Monthly Archives: January 2012

Crab versus Crab

Look at sea critters long enough and they start to look like they're prancing around the set of SpongeBob. That's exactly what happened with Stephen Hillenburg, the creator of the animated series -- he started as a marine biologist and became a cartoonist. These two crabs inhabit a purely-for-fun 55-gallon local specimen tank at the East Hampton shellfish hatchery (see prior post). A rock crab (on the left) is 'defending' his abode from some other kind of crab. Check out that claw. The dispute was resolved amicably. Photo by Eric.

Tomorrow — we will visit the former home of John Steinbeck, and take a look at his chart.

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Neptune in a Flask

Grow room by the Sea -- Algae stock grows in Erlenmeyer flasks at the East Hampton Town Shellfish Hatchery in Mondauk, NY. The algae provides microscopic food for infant oysters, clams and scallops (while they're in the larval stage). In the next stage, the algae cultures are moved to much larger vats where the algae blooms under natural light. Photo by Eric Francis.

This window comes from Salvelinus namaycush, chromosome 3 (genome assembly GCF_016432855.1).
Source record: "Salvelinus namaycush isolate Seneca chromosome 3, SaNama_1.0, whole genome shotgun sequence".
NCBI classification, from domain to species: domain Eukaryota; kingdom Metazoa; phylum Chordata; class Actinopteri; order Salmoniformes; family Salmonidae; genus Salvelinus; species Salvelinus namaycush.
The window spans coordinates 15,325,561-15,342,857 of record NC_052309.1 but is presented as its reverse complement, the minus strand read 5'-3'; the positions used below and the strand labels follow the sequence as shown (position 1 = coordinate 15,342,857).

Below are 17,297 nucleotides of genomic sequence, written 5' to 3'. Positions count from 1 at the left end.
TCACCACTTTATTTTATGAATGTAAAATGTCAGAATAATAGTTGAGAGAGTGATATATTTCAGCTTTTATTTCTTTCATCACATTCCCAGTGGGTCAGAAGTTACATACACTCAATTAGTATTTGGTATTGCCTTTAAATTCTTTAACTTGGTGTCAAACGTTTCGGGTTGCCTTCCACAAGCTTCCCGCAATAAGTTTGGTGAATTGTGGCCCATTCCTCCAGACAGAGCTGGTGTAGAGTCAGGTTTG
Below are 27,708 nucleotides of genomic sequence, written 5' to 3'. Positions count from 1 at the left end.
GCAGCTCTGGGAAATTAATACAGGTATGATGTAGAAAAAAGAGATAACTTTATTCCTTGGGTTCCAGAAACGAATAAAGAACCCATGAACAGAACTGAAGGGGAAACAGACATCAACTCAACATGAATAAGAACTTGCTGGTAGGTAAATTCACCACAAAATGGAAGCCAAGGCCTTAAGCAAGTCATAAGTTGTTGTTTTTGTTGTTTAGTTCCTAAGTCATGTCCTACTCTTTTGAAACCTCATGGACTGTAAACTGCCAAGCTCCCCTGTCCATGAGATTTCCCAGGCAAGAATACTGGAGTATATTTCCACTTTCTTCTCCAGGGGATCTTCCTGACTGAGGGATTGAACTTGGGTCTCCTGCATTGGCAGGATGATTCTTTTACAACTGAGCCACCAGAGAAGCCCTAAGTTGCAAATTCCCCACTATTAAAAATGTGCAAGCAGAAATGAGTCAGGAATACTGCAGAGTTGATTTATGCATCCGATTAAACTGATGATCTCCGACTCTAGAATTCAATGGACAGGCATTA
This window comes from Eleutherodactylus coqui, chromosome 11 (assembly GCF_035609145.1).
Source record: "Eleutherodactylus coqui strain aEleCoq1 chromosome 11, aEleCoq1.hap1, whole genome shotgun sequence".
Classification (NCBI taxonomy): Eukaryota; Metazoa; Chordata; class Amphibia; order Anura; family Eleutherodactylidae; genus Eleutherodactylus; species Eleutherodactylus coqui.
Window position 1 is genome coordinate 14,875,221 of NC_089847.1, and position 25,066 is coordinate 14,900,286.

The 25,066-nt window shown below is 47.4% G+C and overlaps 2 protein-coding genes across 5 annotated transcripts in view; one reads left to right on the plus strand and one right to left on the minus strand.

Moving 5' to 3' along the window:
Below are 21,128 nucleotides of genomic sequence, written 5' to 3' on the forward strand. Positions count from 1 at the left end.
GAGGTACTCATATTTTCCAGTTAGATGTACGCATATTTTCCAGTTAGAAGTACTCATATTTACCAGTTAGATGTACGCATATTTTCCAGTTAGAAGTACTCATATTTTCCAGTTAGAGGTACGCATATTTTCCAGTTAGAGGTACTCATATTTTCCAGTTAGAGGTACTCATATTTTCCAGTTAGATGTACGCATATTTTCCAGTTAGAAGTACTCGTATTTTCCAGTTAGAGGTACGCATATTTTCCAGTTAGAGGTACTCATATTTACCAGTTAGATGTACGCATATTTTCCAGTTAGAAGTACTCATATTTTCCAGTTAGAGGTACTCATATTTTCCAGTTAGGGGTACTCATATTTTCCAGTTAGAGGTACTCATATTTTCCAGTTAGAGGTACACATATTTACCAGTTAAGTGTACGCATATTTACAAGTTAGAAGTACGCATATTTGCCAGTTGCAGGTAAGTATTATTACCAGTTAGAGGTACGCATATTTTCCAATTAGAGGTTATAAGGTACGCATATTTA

When I was studying marine biology at John Dewey High School, I heard of this place called the New York Ocean Science Laboratory (NYOSL), out in Montauk — at the far end of Long Island’s south fork. That always seemed perfect — to have an ocean science lab out here on the far-flung edge of the North American continent, more than 100 miles out into the Atlantic Ocean. All kinds of complex aquatic systems exist around here — besides the ocean itself, there are inland lakes and ponds, streams, bays, harbors, wetlands and islands.